How and why should we encourage active play?
There’s two things that we know already; active play is physical play and our children learn from what we do. Activity and exercise is crucially important to everyone’s health, not just our children. We know that it can help build positive relationships, help relieve stress and help form happy attitudes towards healthy activity.
Through active play children begin developing their large muscles. This development is important for all movement from walking, balancing, sitting up, kicking to everything in between. By encouraging this development we also support the growth of small muscles which increases their dexterity for skills like holding cutlery to turning book pages.
When we think about building positive relationships, active play helps in both their relationship with themselves and with others. Self-confidence is built by them increasing their ability to do tasks more independently which reflects in their confidence for approaching others and creating friendships.
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This appealing circle of learning and development that can have such a positive impact can often feel like a mission to fit into each day. With health guidelines encouraging us to motivate our children to move for 60 minutes a day, where and how can we find the time?
What we must remember is that this 60 minutes doesn’t have to be all at the same time, and the chances are your little one is already achieving it and if not, is very close!
Here are our top tips for encouraging active play:
Creating the opportunity for active play is key. Giving your child access to a variety of toys that get them moving or practicing skills is a great option. This could be anything from balls for catch, hoops for target practice, to larger activities like bikes and other more mobile assets.
We all have a love for being the role model in our children’s lives and they love spending time with us as much as we love spending it with them. By showing willingness, positivity and enjoyment for moving it will easily catch on. Before you know it, they’ll be asking to go out to do activities with you! It’s also a great way to spend time with others, heading out for a walk, the play park or a local venue with friends allows you the opportunity to catch up whilst reaping the benefits of keeping little feet moving.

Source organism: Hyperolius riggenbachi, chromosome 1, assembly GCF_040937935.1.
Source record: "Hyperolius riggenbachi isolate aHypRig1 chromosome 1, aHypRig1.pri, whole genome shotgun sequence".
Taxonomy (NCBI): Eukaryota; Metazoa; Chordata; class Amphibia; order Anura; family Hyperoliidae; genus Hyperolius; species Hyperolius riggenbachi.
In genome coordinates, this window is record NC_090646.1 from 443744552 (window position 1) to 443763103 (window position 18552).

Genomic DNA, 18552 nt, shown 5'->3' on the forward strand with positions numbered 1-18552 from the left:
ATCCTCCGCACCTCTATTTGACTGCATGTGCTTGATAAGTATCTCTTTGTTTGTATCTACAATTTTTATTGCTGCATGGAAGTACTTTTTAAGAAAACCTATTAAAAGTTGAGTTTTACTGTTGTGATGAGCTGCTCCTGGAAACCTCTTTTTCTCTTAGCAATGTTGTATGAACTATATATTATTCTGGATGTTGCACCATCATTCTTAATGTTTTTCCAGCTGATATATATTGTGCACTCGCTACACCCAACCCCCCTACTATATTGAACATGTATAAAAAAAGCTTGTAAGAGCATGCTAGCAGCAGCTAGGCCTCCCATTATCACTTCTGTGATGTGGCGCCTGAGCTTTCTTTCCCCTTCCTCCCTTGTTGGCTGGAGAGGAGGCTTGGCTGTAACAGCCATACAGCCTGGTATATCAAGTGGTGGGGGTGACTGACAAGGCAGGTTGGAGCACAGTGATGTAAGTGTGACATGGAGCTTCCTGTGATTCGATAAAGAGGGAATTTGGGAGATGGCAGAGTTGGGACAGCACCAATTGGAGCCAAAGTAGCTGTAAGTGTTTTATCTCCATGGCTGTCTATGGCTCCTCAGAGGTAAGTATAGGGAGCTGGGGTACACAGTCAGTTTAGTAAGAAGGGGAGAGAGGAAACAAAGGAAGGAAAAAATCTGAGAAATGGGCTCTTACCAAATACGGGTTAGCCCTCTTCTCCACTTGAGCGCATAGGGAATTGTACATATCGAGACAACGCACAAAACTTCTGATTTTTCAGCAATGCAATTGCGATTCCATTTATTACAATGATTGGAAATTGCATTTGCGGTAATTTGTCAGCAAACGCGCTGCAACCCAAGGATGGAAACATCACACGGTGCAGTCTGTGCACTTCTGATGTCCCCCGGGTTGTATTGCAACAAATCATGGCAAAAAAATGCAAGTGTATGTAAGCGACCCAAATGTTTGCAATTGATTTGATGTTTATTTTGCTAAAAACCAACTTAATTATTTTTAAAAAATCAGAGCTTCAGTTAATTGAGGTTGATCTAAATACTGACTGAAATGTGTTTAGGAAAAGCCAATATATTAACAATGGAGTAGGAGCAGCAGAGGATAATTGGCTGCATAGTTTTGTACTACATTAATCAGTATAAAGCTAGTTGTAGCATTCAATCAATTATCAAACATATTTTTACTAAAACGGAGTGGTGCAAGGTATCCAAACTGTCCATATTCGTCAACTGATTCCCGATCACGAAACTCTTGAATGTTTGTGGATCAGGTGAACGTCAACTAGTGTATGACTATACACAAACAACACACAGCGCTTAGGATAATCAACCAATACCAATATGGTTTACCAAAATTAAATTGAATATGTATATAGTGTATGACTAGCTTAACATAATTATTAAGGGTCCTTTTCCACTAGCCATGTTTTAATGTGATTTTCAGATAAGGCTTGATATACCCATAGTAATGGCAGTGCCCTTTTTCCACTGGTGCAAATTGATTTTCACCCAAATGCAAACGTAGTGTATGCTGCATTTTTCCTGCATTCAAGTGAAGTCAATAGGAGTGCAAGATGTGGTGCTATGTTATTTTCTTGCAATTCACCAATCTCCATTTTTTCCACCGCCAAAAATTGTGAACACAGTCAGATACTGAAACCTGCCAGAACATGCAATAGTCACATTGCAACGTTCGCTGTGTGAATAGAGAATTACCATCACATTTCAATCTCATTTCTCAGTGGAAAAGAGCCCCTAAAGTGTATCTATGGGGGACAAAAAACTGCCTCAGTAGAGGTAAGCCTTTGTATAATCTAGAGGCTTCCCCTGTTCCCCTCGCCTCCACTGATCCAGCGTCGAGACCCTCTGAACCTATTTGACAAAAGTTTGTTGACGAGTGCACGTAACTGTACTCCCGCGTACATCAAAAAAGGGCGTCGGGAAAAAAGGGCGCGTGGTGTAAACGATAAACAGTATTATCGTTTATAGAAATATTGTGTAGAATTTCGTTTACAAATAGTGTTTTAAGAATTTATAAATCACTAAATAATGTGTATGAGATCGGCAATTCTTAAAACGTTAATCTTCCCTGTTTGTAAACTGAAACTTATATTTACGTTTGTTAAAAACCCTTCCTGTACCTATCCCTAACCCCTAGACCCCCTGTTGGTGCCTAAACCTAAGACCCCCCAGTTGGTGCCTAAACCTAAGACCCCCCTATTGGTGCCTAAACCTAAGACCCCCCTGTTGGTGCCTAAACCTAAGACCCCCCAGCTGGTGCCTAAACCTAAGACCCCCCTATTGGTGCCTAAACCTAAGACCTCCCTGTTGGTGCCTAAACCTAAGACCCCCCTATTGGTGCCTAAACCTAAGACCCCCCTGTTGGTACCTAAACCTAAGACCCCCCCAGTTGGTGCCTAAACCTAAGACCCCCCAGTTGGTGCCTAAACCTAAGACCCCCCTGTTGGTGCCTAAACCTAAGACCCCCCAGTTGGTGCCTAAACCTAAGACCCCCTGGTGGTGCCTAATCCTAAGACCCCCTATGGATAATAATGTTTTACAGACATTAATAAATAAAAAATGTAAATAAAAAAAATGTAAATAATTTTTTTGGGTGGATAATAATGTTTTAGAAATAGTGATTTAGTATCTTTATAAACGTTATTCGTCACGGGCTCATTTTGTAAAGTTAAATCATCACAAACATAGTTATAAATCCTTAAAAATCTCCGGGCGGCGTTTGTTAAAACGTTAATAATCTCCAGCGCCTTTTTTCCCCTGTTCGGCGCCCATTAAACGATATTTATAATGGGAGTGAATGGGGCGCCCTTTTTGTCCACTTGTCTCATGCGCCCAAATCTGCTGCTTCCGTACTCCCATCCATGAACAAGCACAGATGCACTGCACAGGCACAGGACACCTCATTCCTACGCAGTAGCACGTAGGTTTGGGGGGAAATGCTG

It can sometimes be difficult to schedule large activities, but an easier way to encourage an active play habit is to think about two activities that can happen throughout each day. This helps to add onto their already active time but also reduces the risk of them becoming bored or you becoming time conscious, keeping things fun and exciting.
Setting up for success
Your attitude will impact there's. When you approach an activity with enthusiasm it will pique their interest. If an activity is something that you won’t enjoy but you feel as though it's good for them, it’s likely you won’t gain the benefits you’re looking for. Picking activities you’ll have fun with, choosing outfits that everybody can freely move in and surrounding yourself with people who are of similar views to you will all work to form a positive and easy habit.
Active play ideas:
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Something you may have already considered is that certain toys make great tools. Balance bikes and ride ons are great for active play because of the type of skills they help children develop. They’re also great because your children don’t have access to them all the time and therefore get excited to use them when they’re available.
You might want to catch up at a local coffee shop with a friend but this is an ideal time for a get together which encourages active play. Searching around your local area you might find some venues that can help with this like a local petting farm, swimming pool or a more traditional play park. You could meet with a homemade coffee instead!
We know that we should limit screen time and if anything we should replace it with fresh air and stimulating mind and body activities, but using this as a tool could help, especially on rainier days! With so many of us turning to YouTube and influencers to help maintain our fitness whilst in lockdowns, this is a great activity for little ones too. Yoga and pilates movements have us testing our flexibility but allowing your small one to try to follow along as well can help theirs too!
Balls, hoops and balloons
One of the most simple things we can do is provide our children with items that they can use on their own. Bright colours, interesting shapes and different textures all encourage touch and movement whilst testing their skills and giving them freedom to use their imagination.
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Imaginative role play
Sometimes what our children do already involves a lot of movement. Maybe not in distance terms but practicing dexterity and flexibility. Role play like shopkeeper, doctor, chef or teacher all involve different tools and movements. This can be great for both solo play for when something else needs your attention but also together play, to have more bonding experiences.
Active play can be anything you want it to be. Your enjoyment is just as important as theirs to make sure that the habit of movement sticks and consistent progress is made with those developing muscles. A lot of these activities will also involve using creativity and imagination, this ultimately feeds into how movement and exercise are positive on individual wellbeing and mindset.